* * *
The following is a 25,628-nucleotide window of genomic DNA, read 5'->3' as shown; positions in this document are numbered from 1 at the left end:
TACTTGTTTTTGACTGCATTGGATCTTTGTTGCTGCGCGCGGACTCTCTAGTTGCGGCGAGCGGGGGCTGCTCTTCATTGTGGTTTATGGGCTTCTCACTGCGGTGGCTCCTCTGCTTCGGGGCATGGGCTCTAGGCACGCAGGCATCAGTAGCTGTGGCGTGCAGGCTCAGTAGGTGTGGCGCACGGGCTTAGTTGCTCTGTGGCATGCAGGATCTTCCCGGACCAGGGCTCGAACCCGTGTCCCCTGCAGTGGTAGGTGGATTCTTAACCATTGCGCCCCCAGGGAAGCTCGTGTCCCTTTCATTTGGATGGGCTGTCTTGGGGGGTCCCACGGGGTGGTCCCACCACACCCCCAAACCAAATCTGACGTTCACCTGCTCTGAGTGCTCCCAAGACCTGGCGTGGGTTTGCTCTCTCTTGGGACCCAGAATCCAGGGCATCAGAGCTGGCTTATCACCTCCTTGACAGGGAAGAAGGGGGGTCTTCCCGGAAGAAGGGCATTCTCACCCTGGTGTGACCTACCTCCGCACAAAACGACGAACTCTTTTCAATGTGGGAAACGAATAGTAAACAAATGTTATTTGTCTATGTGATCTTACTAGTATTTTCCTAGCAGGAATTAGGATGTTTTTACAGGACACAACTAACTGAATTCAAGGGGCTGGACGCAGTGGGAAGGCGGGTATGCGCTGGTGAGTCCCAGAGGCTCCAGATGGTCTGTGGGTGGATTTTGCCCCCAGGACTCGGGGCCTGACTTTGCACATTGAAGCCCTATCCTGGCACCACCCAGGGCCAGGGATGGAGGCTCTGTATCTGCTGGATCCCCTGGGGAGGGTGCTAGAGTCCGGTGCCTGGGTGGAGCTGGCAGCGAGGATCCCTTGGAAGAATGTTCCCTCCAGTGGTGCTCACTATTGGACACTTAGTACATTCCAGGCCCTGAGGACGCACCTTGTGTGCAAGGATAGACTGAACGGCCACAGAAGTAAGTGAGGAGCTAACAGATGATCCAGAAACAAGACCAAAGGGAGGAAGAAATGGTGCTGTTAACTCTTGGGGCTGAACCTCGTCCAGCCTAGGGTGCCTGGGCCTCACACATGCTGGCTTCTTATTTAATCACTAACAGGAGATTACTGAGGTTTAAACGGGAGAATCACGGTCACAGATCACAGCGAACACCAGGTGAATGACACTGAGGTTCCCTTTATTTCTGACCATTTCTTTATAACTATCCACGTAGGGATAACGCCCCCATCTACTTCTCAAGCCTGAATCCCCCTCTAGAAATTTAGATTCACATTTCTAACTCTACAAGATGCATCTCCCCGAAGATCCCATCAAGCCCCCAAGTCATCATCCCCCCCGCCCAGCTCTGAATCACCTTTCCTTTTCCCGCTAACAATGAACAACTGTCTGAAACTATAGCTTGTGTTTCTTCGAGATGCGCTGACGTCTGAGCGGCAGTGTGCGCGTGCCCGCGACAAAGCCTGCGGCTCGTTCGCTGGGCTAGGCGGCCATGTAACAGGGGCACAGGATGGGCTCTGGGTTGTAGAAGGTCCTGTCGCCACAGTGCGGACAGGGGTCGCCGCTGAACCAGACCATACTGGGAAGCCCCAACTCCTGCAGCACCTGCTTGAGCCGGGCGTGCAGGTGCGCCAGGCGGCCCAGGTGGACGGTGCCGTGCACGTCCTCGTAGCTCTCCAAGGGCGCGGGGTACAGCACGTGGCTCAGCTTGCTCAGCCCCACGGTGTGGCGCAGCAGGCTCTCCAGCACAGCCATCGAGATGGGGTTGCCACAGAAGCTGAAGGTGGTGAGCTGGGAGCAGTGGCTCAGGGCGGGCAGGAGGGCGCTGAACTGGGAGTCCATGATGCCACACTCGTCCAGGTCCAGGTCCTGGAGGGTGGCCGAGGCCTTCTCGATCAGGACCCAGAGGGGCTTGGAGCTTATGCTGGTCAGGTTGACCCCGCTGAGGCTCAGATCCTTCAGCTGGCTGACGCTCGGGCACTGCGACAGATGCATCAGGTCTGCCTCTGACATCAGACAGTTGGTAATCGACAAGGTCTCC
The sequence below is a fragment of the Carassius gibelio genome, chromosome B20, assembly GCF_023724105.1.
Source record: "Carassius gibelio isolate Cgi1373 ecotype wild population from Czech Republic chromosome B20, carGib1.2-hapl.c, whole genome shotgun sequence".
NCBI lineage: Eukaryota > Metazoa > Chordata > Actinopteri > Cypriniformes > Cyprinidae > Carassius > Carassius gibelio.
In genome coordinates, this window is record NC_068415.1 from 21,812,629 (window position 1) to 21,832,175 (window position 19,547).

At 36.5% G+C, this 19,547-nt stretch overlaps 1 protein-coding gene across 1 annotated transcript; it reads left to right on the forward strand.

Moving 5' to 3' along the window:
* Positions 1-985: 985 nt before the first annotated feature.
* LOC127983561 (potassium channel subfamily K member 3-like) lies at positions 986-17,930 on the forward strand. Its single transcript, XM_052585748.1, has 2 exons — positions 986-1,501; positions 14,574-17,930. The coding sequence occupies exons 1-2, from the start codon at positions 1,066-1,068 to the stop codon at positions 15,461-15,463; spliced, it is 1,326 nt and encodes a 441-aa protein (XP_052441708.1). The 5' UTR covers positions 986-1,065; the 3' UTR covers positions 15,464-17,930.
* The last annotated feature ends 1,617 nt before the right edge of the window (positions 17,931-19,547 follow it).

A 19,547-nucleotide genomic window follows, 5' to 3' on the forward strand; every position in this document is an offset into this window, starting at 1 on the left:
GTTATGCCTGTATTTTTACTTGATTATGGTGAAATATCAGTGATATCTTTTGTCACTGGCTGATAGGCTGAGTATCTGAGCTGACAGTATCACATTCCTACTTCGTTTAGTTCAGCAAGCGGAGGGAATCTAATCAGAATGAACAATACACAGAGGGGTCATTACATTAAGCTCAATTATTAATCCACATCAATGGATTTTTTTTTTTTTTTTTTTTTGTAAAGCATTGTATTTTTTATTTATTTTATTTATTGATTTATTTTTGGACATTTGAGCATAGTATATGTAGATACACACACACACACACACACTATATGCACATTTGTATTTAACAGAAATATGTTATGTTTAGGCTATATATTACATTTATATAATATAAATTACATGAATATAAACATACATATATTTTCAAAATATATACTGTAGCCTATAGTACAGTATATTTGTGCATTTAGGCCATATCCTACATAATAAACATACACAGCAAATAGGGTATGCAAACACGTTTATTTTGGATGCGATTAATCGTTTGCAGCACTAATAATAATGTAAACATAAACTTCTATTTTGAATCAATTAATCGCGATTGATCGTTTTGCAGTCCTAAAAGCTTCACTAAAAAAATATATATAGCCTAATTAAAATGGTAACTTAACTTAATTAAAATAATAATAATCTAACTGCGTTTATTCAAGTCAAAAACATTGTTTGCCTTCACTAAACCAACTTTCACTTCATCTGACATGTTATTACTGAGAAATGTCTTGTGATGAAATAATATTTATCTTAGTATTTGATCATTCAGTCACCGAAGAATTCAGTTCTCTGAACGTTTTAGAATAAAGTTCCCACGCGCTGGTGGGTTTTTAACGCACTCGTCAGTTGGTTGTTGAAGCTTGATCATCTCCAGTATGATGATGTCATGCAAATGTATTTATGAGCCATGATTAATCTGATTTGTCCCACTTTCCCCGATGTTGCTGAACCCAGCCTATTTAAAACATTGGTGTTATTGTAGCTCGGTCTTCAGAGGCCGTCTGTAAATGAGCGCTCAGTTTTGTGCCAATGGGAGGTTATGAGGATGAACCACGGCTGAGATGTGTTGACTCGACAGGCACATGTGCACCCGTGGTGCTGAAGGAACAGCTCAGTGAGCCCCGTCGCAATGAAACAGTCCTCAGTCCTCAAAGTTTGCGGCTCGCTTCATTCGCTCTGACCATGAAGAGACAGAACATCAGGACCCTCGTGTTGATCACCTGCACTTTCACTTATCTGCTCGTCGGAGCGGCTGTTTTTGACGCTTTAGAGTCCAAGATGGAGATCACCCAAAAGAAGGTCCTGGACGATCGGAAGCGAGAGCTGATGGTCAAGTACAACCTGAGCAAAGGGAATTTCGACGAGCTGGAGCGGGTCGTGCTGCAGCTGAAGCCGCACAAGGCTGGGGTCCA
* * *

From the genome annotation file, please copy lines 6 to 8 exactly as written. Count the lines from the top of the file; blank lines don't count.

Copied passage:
In genome coordinates, this window is record NC_068415.1 from 21,812,629 (window position 1) to 21,832,175 (window position 19,547).

At 36.5% G+C, this 19,547-nt stretch overlaps 1 protein-coding gene across 1 annotated transcript; it reads left to right on the forward strand.

Moving 5' to 3' along the window: